Shopping for produce seems like it should be easy. Unfortunately, because of the way that most fruits are picked, packed, and shipped, it can be more challenging than it appears. If you find yourself throwing away a lot of uneaten fruit, these tips might help:
Do buy frozen fruits.
Frozen produce is just as packed with nutrients as its fresh equivalent. In some cases, it may be better — while fresh produce can sit for days before its purchased and eaten, frozen fruits and vegetables are frozen at the peak of freshness, which preserves more of their nutrients. Frozen fruits also tend to be much cheaper.
The trick here is to buy pure frozen fruit, not smoothie mixes. Frozen fruits should be nothing but fruit, while smoothie mixes may contain added sugar or preservatives. Always read ingredient lists and avoid foods with unnecessary sweeteners or preservatives.
Don’t buy underripe berries.
Some fruits will ripen after picking. If you buy a bunch of green bananas, for example, you can wait a few days while they ripen and become softer and sweeter. This can be a smart strategy if you know you won’t use fruit right away. Berries, however, don’t do this. However ripe they are when you buy them is as ripe as they are going to get. If you aren’t going to eat or use berries right away, either freeze them or purchase pre-frozen berries.
Other foods that don’t ripen after picking include:
Do smell fruit before buying.
Many fruits will begin to smell sweet when they near ripeness. Pineapple, for example, will smell fruity if you sniff the stem end. If you smell a pungent smell similar to wine or beer, skip the fruit. This can indicate that it’s overripe and beginning to ferment.
Don’t buy fresh fruit in prepackaged bags.
It might seem like a good deal, but prepackaged fresh fruits are on the “don’t” list for a number of reasons. For one, packing fruit in a bag means that the fruit will bang together more, causing bruising. Bags also make it more difficult to see if any of the fruit is damaged. Since most bags are still made of plastic, prepackaged fruit also contributes to the epidemic of single-use plastic pollution.
Instead, purchase fresh fruit from open bins. You’ll be able to see exactly what you’re getting, know-how ripe it is, and skip any fruits that are bruised, overripe, or have bugs.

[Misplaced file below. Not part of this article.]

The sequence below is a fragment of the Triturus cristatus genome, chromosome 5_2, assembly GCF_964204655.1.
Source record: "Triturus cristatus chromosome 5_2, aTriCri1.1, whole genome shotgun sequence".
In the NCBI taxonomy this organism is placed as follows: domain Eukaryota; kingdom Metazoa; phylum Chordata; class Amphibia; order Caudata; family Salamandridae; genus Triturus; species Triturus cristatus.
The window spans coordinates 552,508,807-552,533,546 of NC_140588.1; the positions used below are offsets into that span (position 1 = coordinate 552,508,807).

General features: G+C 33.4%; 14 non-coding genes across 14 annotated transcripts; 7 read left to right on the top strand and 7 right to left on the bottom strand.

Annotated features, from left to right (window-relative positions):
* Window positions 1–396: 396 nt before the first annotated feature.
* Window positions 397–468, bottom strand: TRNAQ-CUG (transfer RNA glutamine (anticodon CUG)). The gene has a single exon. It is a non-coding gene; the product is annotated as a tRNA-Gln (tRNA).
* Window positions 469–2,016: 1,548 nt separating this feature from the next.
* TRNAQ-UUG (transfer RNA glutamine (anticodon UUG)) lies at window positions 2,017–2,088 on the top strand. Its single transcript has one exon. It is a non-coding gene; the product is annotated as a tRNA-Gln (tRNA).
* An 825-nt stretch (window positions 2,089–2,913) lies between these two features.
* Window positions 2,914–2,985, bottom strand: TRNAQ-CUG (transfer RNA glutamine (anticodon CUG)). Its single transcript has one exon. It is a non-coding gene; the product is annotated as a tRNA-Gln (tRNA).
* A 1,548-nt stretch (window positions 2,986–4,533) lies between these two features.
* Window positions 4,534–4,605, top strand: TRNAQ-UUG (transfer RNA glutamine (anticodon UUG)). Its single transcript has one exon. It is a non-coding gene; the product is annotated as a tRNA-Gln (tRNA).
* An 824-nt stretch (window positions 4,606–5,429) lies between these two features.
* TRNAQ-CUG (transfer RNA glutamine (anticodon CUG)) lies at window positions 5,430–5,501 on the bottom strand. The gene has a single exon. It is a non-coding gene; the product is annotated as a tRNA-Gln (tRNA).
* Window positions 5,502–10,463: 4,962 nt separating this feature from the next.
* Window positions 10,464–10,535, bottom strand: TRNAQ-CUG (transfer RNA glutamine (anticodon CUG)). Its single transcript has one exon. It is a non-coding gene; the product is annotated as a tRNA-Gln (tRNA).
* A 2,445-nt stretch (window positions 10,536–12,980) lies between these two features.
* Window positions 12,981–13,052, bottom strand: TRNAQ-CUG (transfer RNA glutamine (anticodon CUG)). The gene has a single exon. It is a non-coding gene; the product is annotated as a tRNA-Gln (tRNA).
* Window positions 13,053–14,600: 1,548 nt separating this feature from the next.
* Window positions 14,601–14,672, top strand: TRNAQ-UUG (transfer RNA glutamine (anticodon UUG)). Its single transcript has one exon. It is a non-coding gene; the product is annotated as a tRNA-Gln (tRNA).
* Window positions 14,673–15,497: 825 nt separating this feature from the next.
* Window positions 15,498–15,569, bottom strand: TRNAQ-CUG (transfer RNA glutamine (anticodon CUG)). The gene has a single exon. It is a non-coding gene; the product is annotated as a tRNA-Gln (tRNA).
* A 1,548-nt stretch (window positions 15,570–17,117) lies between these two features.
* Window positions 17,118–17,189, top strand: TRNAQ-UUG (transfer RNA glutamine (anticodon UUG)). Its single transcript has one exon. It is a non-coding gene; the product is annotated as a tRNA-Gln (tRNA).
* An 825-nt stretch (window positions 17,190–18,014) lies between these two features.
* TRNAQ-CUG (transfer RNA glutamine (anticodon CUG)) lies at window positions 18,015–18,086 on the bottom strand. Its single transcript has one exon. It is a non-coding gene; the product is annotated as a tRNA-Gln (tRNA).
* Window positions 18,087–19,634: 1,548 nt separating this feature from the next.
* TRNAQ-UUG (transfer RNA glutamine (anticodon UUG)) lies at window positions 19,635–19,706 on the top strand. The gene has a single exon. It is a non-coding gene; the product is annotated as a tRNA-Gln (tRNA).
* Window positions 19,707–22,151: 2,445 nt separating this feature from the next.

Do buy in season.
Buying in-season produce can save you a lot of money. Domestic blueberries, for example, will be much cheaper than blueberries that have to be flown in from another country. They’ll also have a much lower carbon footprint. Since out-of-season produce has to travel so far, that lengthens the time between picking and eating. The more time there is after picking, the more opportunity there is for nutrient levels to start dropping.
Don’t forget your farmers’ market.
Buying frozen and in-season fruit is great for saving money, but your local farmers’ market can save you even more. Best of all, you’ll know that all of the fruit there is local, in-season, and freshly picked.
Do take a deeper look.
When supermarket employees stock things, they are taught to put the newer items behind older ones. This is a strategy that ensures that foods stay fresh, and the ones that have been in the store the longest get sold first. If you’re shopping for fruit, take a look behind what’s in front. The freshest produce and least-handled produce will probably be in the back.
Don’t buy pre-cut.
The more fruits and vegetables are processed, the higher their cost and the lower their nutrient profile. Whole fruits will always be a better deal, money, and nutrition-wise. After produce is cut and exposed to the air, it begins to oxidize and deteriorate. The skin of a fruit protects all of the good stuff inside, so you should try to keep it intact right up until you’re ready to use it.
Fresh picked, local produce is the best buy when it comes to cost, nutrition, and sustainability. Frozen fruit is a close second. If you want to give yourself and your family the highest quality, most flavorful fruit you can, follow these tips to maximize your fruit-buying power.